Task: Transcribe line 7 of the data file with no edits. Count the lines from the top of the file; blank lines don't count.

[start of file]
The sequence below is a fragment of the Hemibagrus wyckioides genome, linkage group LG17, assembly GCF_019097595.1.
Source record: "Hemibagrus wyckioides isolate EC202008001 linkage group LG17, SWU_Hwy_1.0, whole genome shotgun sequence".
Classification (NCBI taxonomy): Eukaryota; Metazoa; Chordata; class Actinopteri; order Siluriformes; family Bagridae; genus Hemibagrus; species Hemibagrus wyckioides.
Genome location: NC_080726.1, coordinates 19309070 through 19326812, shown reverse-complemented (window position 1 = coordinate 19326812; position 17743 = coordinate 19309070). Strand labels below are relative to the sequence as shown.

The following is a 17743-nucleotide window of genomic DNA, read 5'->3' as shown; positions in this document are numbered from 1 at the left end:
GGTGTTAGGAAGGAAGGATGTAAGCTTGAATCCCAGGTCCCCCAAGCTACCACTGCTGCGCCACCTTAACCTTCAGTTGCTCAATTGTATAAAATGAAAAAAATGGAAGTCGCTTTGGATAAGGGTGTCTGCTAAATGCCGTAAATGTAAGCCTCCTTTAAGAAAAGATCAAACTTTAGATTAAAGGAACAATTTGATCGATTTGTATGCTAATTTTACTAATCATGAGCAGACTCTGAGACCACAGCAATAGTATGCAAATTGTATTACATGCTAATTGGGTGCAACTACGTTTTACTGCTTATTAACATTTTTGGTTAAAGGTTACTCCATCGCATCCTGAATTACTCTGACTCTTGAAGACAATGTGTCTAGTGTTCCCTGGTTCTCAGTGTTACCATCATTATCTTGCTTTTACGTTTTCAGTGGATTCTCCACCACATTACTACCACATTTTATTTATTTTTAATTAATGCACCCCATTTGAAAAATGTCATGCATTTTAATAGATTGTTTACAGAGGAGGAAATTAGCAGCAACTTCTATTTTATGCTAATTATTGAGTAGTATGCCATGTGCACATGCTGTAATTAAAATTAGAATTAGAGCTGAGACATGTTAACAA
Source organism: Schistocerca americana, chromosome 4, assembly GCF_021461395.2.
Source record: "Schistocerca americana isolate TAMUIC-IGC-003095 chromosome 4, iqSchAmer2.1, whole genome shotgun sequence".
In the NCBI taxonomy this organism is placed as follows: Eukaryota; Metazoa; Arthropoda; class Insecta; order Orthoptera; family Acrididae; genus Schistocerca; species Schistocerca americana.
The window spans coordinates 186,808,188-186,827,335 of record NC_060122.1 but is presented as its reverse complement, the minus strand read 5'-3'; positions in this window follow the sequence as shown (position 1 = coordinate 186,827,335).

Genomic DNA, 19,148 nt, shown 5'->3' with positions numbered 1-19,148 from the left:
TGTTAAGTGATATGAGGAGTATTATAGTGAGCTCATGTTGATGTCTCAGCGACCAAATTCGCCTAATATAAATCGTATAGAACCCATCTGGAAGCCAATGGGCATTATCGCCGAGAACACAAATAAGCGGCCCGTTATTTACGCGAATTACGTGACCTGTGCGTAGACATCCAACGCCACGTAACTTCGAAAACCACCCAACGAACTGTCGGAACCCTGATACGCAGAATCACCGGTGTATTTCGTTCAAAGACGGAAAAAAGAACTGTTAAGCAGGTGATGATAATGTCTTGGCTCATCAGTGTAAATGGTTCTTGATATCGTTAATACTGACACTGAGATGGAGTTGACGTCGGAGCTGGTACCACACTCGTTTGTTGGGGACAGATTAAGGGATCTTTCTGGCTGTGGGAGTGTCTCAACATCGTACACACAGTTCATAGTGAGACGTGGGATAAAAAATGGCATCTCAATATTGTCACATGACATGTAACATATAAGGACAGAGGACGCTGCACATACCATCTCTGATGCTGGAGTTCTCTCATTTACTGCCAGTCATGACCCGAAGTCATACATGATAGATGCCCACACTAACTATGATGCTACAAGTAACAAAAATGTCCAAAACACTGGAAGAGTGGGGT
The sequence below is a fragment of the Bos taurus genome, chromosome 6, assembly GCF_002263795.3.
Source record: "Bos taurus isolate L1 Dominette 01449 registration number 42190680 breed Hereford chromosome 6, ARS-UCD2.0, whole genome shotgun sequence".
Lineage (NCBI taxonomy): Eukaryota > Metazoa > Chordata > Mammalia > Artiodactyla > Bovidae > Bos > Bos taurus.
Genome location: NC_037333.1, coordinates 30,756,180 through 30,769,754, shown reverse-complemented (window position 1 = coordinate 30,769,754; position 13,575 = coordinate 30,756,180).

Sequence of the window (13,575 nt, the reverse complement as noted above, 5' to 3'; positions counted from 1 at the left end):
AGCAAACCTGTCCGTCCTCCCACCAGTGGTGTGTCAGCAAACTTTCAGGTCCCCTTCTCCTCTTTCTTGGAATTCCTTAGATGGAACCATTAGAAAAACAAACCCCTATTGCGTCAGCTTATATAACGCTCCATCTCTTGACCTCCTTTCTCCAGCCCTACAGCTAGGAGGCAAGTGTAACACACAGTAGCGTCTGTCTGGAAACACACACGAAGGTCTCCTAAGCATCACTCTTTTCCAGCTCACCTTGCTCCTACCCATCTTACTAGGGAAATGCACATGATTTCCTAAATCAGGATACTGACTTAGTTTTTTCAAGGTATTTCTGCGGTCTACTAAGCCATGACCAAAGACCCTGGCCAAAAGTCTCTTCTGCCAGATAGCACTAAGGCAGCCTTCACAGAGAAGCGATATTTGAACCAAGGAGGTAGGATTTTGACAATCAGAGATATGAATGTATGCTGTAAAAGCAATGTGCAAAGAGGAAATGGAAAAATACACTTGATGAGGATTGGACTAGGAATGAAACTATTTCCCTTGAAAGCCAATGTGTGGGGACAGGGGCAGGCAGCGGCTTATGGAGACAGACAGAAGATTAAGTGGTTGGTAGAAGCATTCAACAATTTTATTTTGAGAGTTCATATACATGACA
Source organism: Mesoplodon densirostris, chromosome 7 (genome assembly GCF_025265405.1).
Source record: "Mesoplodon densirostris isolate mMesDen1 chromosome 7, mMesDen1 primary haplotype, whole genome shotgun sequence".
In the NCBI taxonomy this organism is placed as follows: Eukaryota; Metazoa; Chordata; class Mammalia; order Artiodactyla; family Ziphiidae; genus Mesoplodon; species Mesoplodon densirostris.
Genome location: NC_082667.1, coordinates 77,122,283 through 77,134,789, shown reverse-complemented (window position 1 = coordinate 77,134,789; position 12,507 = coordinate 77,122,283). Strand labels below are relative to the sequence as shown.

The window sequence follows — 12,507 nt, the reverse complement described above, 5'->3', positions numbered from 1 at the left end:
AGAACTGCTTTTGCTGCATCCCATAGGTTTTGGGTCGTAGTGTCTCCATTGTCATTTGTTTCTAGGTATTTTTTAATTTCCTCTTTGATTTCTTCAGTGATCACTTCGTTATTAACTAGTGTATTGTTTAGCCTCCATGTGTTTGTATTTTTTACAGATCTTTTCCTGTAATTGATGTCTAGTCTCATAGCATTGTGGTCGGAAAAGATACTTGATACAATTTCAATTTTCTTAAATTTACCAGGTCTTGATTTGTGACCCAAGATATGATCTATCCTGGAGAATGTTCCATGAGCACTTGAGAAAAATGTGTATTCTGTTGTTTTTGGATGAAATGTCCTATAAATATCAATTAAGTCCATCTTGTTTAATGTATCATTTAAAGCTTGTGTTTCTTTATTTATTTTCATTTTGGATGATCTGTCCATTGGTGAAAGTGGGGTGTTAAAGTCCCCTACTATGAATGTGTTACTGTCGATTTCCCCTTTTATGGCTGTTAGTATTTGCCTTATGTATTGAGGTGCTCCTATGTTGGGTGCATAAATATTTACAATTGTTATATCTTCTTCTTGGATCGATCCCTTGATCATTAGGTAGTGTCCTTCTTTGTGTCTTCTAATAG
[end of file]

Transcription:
Source organism: Schistocerca americana, chromosome 4, assembly GCF_021461395.2.